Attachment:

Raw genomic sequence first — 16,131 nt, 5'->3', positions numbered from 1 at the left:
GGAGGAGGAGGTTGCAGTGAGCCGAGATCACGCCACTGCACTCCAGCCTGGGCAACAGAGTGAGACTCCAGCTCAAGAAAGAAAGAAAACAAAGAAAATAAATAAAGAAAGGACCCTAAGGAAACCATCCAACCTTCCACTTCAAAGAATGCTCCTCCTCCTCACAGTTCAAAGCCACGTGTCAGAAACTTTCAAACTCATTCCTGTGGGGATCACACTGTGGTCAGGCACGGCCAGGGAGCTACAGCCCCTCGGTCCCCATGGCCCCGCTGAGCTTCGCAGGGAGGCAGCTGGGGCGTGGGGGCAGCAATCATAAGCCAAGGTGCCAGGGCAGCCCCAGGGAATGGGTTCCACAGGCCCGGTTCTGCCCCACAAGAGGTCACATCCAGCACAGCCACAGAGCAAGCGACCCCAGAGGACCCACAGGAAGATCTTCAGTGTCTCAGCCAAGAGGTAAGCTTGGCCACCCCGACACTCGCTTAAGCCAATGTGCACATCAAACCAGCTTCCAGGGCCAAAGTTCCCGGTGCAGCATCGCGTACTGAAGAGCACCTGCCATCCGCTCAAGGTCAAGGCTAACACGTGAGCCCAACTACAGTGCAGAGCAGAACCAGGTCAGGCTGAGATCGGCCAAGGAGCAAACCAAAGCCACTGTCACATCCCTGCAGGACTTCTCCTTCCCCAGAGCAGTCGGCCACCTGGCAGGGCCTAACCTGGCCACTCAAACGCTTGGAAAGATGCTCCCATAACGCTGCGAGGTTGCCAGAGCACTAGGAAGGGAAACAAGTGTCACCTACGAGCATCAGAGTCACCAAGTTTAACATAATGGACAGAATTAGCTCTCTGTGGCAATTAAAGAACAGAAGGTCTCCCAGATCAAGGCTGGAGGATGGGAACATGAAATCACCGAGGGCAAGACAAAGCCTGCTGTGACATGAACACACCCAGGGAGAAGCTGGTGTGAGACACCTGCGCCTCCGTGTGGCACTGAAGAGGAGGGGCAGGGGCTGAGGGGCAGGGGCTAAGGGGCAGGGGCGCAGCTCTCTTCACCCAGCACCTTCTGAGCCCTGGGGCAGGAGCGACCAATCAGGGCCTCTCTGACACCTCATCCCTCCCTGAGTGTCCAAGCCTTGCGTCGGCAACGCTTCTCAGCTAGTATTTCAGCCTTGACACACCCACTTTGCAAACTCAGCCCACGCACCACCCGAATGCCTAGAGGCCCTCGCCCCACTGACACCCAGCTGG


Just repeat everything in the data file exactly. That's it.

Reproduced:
Raw genomic sequence first — 16,131 nt, 5'->3', positions numbered from 1 at the left:
GGAGGAGGAGGTTGCAGTGAGCCGAGATCACGCCACTGCACTCCAGCCTGGGCAACAGAGTGAGACTCCAGCTCAAGAAAGAAAGAAAACAAAGAAAATAAATAAAGAAAGGACCCTAAGGAAACCATCCAACCTTCCACTTCAAAGAATGCTCCTCCTCCTCACAGTTCAAAGCCACGTGTCAGAAACTTTCAAACTCATTCCTGTGGGGATCACACTGTGGTCAGGCACGGCCAGGGAGCTACAGCCCCTCGGTCCCCATGGCCCCGCTGAGCTTCGCAGGGAGGCAGCTGGGGCGTGGGGGCAGCAATCATAAGCCAAGGTGCCAGGGCAGCCCCAGGGAATGGGTTCCACAGGCCCGGTTCTGCCCCACAAGAGGTCACATCCAGCACAGCCACAGAGCAAGCGACCCCAGAGGACCCACAGGAAGATCTTCAGTGTCTCAGCCAAGAGGTAAGCTTGGCCACCCCGACACTCGCTTAAGCCAATGTGCACATCAAACCAGCTTCCAGGGCCAAAGTTCCCGGTGCAGCATCGCGTACTGAAGAGCACCTGCCATCCGCTCAAGGTCAAGGCTAACACGTGAGCCCAACTACAGTGCAGAGCAGAACCAGGTCAGGCTGAGATCGGCCAAGGAGCAAACCAAAGCCACTGTCACATCCCTGCAGGACTTCTCCTTCCCCAGAGCAGTCGGCCACCTGGCAGGGCCTAACCTGGCCACTCAAACGCTTGGAAAGATGCTCCCATAACGCTGCGAGGTTGCCAGAGCACTAGGAAGGGAAACAAGTGTCACCTACGAGCATCAGAGTCACCAAGTTTAACATAATGGACAGAATTAGCTCTCTGTGGCAATTAAAGAACAGAAGGTCTCCCAGATCAAGGCTGGAGGATGGGAACATGAAATCACCGAGGGCAAGACAAAGCCTGCTGTGACATGAACACACCCAGGGAGAAGCTGGTGTGAGACACCTGCGCCTCCGTGTGGCACTGAAGAGGAGGGGCAGGGGCTGAGGGGCAGGGGCTAAGGGGCAGGGGCGCAGCTCTCTTCACCCAGCACCTTCTGAGCCCTGGGGCAGGAGCGACCAATCAGGGCCTCTCTGACACCTCATCCCTCCCTGAGTGTCCAAGCCTTGCGTCGGCAACGCTTCTCAGCTAGTATTTCAGCCTTGACACACCCACTTTGCAAACTCAGCCCACGCACCACCCGAATGCCTAGAGGCCCTCGCCCCACTGACACCCAGCTGG